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Justices McCaffery and Todd Allege Pennsylvania Supreme Court’s Voter-Id Opinion a Product of Partisan Politics

By James P. Goslee, Esquire

The Pennsylvania Supreme Court issued a per curiam opinion yesterday in a nationally followed case, temporarily vacating a lower court’s decision to allow implementation of a controversial voter identification law. Pursuant to the opinion, Commonwealth Court Judge Robert Simpson must reconsider his prediction that Pennsylvania voters will not be disenfranchised if Act 18’s voter identification requirement goes into effect prior to the November 6 elections. Although the majority’s opinion opens the door for a possible injunction, impassioned dissents by two Justices accuse the majority of engaging in partisan politics and outline the grave threat of disenfranchisement if the law is eventually permitted to go forward. While it seems the law is at risk to be applied to the November election, the Commonwealth Court has until October 2, 2012 to make a final determination.

In Applewhite et. al. v. Commonwealth of Pennsylvania a number of Pennsylvania citizens and non-profit organizations filed a lawsuit to prevent the Commonwealth from enforcing a new law (“Act 18”) requiring citizens to have State issued identification cards in order to vote in the November elections. On August 15, 2012, Commonwealth Court Judge Robert Simpson denied the plaintiffs request for an injunction and cleared the way for Act 18’s voter identification requirements to go into effect. In denying the injunction, Judge Simpson predicted that Pennsylvania’s efforts to educate the public on Act 18 and quickly provide identification cards to registered voters would prevent citizens from being disenfranchised. The plaintiffs subsequently appealed.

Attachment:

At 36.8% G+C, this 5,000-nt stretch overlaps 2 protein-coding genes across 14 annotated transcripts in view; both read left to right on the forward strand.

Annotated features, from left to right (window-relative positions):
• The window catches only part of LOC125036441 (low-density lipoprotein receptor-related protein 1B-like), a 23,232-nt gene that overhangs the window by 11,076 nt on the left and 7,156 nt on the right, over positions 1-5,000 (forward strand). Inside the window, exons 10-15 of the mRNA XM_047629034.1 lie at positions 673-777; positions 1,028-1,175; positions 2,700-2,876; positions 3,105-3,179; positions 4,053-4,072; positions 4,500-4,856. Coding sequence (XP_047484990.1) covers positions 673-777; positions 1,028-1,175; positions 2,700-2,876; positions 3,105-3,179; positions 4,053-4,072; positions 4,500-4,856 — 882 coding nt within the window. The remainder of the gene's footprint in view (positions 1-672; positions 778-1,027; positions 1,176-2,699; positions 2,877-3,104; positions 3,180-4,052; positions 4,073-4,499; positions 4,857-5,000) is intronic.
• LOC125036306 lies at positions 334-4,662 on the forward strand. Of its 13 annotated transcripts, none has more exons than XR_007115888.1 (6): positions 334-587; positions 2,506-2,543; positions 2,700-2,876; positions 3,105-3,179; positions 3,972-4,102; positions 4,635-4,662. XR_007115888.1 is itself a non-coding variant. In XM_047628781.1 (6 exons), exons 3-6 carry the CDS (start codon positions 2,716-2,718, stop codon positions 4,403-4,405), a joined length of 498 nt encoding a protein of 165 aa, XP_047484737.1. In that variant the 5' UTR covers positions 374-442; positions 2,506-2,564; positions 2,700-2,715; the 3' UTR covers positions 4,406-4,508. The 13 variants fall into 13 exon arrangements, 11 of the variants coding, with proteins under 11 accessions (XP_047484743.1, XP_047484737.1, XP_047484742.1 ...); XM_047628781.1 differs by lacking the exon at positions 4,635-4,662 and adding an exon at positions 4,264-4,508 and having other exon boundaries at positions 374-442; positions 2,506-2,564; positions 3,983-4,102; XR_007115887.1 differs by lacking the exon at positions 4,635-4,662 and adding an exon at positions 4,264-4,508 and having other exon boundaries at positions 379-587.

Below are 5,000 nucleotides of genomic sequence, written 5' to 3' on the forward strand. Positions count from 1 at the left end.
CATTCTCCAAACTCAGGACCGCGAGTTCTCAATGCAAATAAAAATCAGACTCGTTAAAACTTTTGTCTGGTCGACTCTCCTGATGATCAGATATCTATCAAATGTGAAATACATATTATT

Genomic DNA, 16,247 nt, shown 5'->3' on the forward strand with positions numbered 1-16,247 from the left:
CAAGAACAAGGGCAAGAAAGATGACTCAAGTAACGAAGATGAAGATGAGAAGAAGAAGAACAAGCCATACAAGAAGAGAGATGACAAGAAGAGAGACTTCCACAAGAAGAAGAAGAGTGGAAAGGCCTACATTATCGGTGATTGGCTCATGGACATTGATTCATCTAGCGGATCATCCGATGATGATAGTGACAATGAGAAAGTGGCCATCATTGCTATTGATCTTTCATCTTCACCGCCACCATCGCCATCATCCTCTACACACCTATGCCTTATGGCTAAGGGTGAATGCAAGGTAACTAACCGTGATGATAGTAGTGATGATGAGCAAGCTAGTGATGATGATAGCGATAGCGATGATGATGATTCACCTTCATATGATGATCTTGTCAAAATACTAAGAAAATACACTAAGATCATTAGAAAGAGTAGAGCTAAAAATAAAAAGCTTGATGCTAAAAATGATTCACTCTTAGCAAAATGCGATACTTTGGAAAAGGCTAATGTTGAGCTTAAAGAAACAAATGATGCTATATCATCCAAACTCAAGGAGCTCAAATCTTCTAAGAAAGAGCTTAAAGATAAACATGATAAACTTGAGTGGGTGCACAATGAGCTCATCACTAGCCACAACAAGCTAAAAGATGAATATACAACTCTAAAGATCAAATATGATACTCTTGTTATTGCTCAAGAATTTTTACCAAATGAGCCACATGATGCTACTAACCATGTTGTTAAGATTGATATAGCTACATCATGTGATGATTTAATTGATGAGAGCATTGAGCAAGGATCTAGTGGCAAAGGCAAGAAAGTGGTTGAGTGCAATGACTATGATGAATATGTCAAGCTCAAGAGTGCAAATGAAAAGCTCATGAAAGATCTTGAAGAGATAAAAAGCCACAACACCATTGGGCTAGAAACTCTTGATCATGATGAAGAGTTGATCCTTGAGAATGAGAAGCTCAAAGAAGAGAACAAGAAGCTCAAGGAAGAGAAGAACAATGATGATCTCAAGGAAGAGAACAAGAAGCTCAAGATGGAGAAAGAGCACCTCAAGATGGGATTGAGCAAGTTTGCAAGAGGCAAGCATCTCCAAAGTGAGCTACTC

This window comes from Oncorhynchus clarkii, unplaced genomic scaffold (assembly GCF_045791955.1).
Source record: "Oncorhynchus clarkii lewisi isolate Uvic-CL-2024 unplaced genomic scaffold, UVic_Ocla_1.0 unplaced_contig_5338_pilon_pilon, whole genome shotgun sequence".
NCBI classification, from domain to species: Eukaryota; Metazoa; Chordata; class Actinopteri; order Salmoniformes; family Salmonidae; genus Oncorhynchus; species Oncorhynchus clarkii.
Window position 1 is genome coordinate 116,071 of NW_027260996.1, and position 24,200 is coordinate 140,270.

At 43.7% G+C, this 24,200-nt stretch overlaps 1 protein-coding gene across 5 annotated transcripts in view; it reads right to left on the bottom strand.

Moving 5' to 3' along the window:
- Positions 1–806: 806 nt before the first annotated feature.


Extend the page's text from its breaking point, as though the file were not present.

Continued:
In its opinion, the Pennsylvania Supreme Court openly questioned whether Act 18 could be constitutionally implemented before the November elections. The primary concern for the Court was the fact that the law was not being enforced as written. Pursuant to Act 18, citizens who are registered to vote in Pennsylvania can receive a free identification card from the Pennsylvania Department of Transportation – even without typically required forms of proof such as a birth certificate or social security card. Despite Act 18’s liberal proof requirement, PennDOT has refused to issue identification cards without proper proofs in order to avoid Homeland Security issues. Although the Commonwealth has attempted to cure this defect by issuing non-secure Department of State identification cards, the majority questioned whether this alternative plan could be implemented by November. Despite its apparent misgivings, the Supreme Court decided not to issue an injunction. Instead it remanded the case back to Judge Simpson “to make a present assessment of the actual availability of the alternate identification cards on a developed record in light of the experience since the time the cards became available.” In other words, Judge Simpson is to consider if the Commonwealth’s ad hoc efforts to make alternative identification cards available by November 6 is sufficient to avoid potential disenfranchisement.